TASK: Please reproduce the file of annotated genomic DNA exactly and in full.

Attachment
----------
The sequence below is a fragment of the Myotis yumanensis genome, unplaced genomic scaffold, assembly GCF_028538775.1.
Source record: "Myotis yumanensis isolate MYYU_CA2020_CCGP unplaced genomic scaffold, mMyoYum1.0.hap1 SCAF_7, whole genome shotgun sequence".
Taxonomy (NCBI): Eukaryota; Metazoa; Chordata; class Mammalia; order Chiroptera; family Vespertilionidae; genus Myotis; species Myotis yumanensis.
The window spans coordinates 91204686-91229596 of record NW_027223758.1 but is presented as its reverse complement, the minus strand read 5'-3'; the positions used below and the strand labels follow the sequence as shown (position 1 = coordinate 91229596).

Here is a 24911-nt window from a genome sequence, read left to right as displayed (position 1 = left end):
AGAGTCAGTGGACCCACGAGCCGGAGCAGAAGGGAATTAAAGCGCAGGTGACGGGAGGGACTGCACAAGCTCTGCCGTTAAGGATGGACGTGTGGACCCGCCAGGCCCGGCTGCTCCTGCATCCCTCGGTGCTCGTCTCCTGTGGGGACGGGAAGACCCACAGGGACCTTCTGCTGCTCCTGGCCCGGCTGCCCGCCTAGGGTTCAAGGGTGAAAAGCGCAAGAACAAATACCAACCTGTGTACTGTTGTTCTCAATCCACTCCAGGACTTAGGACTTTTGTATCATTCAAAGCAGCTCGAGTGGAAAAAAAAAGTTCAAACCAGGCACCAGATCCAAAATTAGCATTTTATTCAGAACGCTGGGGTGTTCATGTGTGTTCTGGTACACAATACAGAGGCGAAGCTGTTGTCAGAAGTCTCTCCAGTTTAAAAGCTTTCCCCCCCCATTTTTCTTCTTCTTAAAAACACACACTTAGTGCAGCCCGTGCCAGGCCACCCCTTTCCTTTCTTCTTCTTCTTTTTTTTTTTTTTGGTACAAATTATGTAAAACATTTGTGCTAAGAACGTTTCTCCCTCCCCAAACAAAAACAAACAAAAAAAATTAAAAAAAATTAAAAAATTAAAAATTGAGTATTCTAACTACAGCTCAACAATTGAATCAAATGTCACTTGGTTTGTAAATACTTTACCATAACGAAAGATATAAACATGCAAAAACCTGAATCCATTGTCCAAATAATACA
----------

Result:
The sequence below is a fragment of the Myotis yumanensis genome, unplaced genomic scaffold, assembly GCF_028538775.1.
Source record: "Myotis yumanensis isolate MYYU_CA2020_CCGP unplaced genomic scaffold, mMyoYum1.0.hap1 SCAF_7, whole genome shotgun sequence".
Taxonomy (NCBI): Eukaryota; Metazoa; Chordata; class Mammalia; order Chiroptera; family Vespertilionidae; genus Myotis; species Myotis yumanensis.
The window spans coordinates 91204686-91229596 of record NW_027223758.1 but is presented as its reverse complement, the minus strand read 5'-3'; the positions used below and the strand labels follow the sequence as shown (position 1 = coordinate 91229596).

Here is a 24911-nt window from a genome sequence, read left to right as displayed (position 1 = left end):
AGAGTCAGTGGACCCACGAGCCGGAGCAGAAGGGAATTAAAGCGCAGGTGACGGGAGGGACTGCACAAGCTCTGCCGTTAAGGATGGACGTGTGGACCCGCCAGGCCCGGCTGCTCCTGCATCCCTCGGTGCTCGTCTCCTGTGGGGACGGGAAGACCCACAGGGACCTTCTGCTGCTCCTGGCCCGGCTGCCCGCCTAGGGTTCAAGGGTGAAAAGCGCAAGAACAAATACCAACCTGTGTACTGTTGTTCTCAATCCACTCCAGGACTTAGGACTTTTGTATCATTCAAAGCAGCTCGAGTGGAAAAAAAAAGTTCAAACCAGGCACCAGATCCAAAATTAGCATTTTATTCAGAACGCTGGGGTGTTCATGTGTGTTCTGGTACACAATACAGAGGCGAAGCTGTTGTCAGAAGTCTCTCCAGTTTAAAAGCTTTCCCCCCCCATTTTTCTTCTTCTTAAAAACACACACTTAGTGCAGCCCGTGCCAGGCCACCCCTTTCCTTTCTTCTTCTTCTTTTTTTTTTTTTTGGTACAAATTATGTAAAACATTTGTGCTAAGAACGTTTCTCCCTCCCCAAACAAAAACAAACAAAAAAAATTAAAAAAAATTAAAAAATTAAAAATTGAGTATTCTAACTACAGCTCAACAATTGAATCAAATGTCACTTGGTTTGTAAATACTTTACCATAACGAAAGATATAAACATGCAAAAACCTGAATCCATTGTCCAAATAATACA